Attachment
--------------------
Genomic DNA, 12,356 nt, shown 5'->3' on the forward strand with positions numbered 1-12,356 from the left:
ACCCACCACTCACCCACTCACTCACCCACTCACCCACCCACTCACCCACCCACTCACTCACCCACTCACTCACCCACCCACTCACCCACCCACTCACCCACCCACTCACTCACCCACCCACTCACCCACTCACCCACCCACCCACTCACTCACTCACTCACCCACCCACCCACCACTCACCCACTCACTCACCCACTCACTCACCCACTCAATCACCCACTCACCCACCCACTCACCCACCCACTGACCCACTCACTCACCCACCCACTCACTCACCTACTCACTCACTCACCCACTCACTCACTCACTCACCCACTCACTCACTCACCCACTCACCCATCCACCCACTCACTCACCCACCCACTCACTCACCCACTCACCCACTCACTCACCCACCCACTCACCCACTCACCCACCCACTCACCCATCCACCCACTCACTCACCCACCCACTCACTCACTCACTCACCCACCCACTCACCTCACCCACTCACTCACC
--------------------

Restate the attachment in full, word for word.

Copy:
Genomic DNA, 12,356 nt, shown 5'->3' on the forward strand with positions numbered 1-12,356 from the left:
ACCCACCACTCACCCACTCACTCACCCACTCACCCACCCACTCACCCACCCACTCACTCACCCACTCACTCACCCACCCACTCACCCACCCACTCACCCACCCACTCACTCACCCACCCACTCACCCACTCACCCACCCACCCACTCACTCACTCACTCACCCACCCACCCACCACTCACCCACTCACTCACCCACTCACTCACCCACTCAATCACCCACTCACCCACCCACTCACCCACCCACTGACCCACTCACTCACCCACCCACTCACTCACCTACTCACTCACTCACCCACTCACTCACTCACTCACCCACTCACTCACTCACCCACTCACCCATCCACCCACTCACTCACCCACCCACTCACTCACCCACTCACCCACTCACTCACCCACCCACTCACCCACTCACCCACCCACTCACCCATCCACCCACTCACTCACCCACCCACTCACTCACTCACTCACCCACCCACTCACCTCACCCACTCACTCACC